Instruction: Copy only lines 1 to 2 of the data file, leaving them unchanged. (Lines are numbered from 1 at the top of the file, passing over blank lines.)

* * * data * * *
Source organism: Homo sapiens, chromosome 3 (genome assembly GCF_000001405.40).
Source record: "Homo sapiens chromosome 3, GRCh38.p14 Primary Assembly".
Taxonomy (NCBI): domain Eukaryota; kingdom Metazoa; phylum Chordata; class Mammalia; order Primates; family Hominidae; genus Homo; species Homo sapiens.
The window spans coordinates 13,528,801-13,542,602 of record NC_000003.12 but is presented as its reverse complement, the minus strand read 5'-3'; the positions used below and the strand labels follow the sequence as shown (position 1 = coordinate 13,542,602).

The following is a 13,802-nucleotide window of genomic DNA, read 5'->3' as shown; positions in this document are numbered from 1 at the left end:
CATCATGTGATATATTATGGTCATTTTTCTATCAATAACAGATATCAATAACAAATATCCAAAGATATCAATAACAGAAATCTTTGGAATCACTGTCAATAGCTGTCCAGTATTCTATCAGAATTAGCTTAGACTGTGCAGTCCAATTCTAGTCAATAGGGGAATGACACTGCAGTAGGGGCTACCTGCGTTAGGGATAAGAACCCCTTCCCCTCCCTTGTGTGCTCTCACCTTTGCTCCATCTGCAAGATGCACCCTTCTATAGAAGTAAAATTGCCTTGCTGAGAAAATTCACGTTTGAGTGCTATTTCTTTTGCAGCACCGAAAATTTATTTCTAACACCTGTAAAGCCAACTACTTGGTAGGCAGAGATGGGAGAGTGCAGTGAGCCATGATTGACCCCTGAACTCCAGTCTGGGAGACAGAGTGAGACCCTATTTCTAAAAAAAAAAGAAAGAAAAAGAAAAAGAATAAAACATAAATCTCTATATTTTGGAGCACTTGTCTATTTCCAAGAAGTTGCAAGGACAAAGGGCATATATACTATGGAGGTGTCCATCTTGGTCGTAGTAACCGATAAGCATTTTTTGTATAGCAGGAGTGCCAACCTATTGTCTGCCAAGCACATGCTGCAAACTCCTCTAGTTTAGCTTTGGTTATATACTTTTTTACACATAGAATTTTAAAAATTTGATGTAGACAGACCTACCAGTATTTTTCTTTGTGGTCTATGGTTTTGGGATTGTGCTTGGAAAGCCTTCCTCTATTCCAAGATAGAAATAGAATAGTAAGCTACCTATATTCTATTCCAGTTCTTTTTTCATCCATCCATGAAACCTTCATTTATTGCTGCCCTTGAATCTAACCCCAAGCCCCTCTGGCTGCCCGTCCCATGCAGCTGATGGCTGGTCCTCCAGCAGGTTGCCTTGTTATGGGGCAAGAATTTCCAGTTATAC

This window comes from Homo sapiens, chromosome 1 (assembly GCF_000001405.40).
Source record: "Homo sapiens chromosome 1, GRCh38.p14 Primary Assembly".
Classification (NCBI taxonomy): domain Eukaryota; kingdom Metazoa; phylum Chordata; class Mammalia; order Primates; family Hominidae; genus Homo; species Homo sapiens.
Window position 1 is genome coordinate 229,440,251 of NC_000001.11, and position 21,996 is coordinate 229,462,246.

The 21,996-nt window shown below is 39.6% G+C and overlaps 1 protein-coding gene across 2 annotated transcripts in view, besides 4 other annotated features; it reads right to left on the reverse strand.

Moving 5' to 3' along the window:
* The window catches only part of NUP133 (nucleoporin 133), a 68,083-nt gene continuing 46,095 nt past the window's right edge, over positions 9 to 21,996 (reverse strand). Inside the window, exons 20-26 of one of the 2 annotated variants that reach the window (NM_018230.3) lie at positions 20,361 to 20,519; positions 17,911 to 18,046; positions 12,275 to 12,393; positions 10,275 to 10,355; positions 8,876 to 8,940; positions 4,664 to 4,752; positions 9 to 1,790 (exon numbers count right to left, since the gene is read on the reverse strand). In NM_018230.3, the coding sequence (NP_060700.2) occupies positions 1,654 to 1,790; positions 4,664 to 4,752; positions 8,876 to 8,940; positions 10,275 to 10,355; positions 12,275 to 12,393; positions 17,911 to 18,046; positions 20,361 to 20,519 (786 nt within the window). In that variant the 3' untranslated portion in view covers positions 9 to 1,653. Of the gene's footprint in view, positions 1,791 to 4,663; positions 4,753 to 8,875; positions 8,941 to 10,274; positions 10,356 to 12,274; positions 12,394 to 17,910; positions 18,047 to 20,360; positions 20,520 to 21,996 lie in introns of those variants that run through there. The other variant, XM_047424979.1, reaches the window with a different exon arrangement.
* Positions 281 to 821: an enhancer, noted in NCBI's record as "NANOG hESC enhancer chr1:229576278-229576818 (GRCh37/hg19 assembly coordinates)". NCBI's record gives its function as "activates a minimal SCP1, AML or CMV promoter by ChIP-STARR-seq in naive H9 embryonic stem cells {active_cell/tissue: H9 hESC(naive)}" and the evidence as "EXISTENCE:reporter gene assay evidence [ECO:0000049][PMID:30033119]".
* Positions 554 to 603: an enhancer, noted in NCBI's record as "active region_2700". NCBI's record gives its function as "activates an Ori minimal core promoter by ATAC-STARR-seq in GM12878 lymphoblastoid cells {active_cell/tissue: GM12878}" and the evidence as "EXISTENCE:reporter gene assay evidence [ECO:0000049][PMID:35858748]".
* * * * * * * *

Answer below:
Source organism: Homo sapiens, chromosome 3 (genome assembly GCF_000001405.40).
Source record: "Homo sapiens chromosome 3, GRCh38.p14 Primary Assembly".